External panel releases second MDF report

by Joyce Lee | 1/6/17 1:48am

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The Moving Dartmouth Forward initiative, launched in January 2015, received its second evaluation in December.

by Paula Mendoza / The Dartmouth

A second report evaluating the College’s Moving Dartmouth Forward (MDF) initiative was released to the Dartmouth Board of Trustees by an external review panel mid-December.

Tufts University’s president emeritus and chair of the MDF external review panel Lawrence Bacow said that everything the College set out to do through the initiative has been done on schedule, changing the role of the review panel.

“Now our roles [on the external review panel] has transitioned a bit — less auditing if you will, and doing more assessment going forward, to see the impact,” he said.

The report consisted of five areas for evaluation, including transforming residential life; promoting a safer and healthier campus; clarifying and strengthening expectations of individuals and student organizations; strengthening intellectual engagement while enhancing learning outside the classroom; and accountability. All five were met with largely positive comments in the report, although the panel emphasized that many of the implementations were in early stages.

“As I said to the rest of the panel, we’re only in the first or second inning of a nine inning game, but we’re seeing very positive signs,” Bacow said.

Bacow said that responses from students and faculty members involved in the residential house system were quite positive, although some first and fourth year students were disaggregated, as fourth year students expressed some skepticism of the house system. By contrast, first year students were uniformly enthusiastic, possibly because it was their first and only residential system that they had encountered.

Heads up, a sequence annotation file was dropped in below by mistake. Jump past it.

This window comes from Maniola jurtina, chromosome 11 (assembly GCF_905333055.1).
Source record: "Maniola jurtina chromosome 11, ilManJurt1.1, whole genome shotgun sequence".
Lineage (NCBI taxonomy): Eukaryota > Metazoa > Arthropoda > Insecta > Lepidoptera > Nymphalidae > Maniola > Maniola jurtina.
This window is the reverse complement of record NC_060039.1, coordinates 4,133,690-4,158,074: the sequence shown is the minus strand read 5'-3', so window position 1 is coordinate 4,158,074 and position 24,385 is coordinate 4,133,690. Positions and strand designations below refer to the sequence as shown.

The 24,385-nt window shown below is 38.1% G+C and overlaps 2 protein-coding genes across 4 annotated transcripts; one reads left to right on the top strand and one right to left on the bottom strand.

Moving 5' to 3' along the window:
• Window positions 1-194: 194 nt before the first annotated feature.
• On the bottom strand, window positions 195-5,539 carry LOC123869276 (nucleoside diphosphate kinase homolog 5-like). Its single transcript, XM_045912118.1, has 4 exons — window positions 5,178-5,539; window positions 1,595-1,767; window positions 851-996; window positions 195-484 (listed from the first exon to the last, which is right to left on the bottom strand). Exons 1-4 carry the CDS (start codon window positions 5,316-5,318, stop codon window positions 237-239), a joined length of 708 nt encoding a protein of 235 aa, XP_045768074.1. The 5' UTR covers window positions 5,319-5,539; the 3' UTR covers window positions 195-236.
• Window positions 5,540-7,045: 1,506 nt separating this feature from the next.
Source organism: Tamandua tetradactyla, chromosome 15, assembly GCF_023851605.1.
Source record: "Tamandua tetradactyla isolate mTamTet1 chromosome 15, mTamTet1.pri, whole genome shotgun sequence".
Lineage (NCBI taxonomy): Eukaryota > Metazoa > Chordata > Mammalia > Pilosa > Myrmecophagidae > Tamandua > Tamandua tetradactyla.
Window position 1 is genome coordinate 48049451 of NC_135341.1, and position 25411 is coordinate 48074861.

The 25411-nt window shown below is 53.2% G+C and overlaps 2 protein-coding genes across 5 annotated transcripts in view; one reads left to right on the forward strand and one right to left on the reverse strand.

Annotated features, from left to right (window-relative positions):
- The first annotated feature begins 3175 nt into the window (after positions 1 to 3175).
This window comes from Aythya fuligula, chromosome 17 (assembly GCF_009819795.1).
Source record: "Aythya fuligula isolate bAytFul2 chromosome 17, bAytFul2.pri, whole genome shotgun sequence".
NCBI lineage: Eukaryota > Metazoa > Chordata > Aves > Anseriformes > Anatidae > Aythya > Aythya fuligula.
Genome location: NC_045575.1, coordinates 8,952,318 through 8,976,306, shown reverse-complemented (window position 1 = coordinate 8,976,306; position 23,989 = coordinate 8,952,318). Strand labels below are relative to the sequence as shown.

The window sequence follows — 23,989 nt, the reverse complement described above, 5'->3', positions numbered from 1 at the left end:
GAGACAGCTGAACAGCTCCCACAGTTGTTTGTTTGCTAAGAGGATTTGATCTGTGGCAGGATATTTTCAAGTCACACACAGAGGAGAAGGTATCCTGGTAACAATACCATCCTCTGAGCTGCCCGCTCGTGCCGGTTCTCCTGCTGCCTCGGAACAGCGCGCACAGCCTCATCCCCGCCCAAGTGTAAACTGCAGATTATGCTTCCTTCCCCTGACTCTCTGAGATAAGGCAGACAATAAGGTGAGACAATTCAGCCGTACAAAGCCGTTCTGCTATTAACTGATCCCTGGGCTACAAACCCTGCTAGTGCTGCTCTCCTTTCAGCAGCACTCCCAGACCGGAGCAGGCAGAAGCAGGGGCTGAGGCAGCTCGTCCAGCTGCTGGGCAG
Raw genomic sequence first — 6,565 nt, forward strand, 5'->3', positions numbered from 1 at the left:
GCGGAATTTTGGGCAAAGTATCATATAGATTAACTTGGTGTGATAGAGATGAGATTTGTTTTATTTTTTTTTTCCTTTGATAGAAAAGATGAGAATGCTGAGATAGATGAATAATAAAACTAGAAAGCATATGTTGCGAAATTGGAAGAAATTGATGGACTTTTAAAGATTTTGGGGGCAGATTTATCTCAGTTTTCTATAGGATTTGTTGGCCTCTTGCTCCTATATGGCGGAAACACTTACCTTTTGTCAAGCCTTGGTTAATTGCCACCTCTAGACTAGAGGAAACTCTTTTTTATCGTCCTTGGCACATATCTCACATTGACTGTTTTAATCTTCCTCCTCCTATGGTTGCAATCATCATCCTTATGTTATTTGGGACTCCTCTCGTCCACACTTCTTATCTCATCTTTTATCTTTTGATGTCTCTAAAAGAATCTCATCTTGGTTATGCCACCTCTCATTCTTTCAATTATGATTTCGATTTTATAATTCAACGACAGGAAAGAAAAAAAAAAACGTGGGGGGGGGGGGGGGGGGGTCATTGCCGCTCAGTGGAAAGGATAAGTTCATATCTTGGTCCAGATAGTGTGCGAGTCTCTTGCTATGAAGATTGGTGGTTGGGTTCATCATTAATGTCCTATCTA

“I think that over time, you’re going to see the house system embraced by the entire student body, but that will take at least four years, probably five or six,” Bacow said. “It’s just the nature of these things, because even the first year students now are hearing stories from seniors about the good old days. Cultural change takes a while.”

Student senate member for South House Jamie Park ’20 said that first years were naturally inclined to become invested in the new house system and that the social events provided were a way for students to meet new groups of people they would have never met otherwise.

“I think the house communities have offered an outlet for students who aren’t inclined to socialize in other spaces and it has created a safer space for students who aren’t inclined to drinking,” Park said. “The social events aren’t always for everyone, but I know people who have gone to these events and made a lot of friends doing so.”

Bacow said that because the house system was largely in its beginning stages, members of the houses, such as house professors, undergraduate advisors and graduate students in residence, were figuring out their roles within the communities. However, he said one positive effect that he noted from students was the new exposure undergraduates had to graduate students.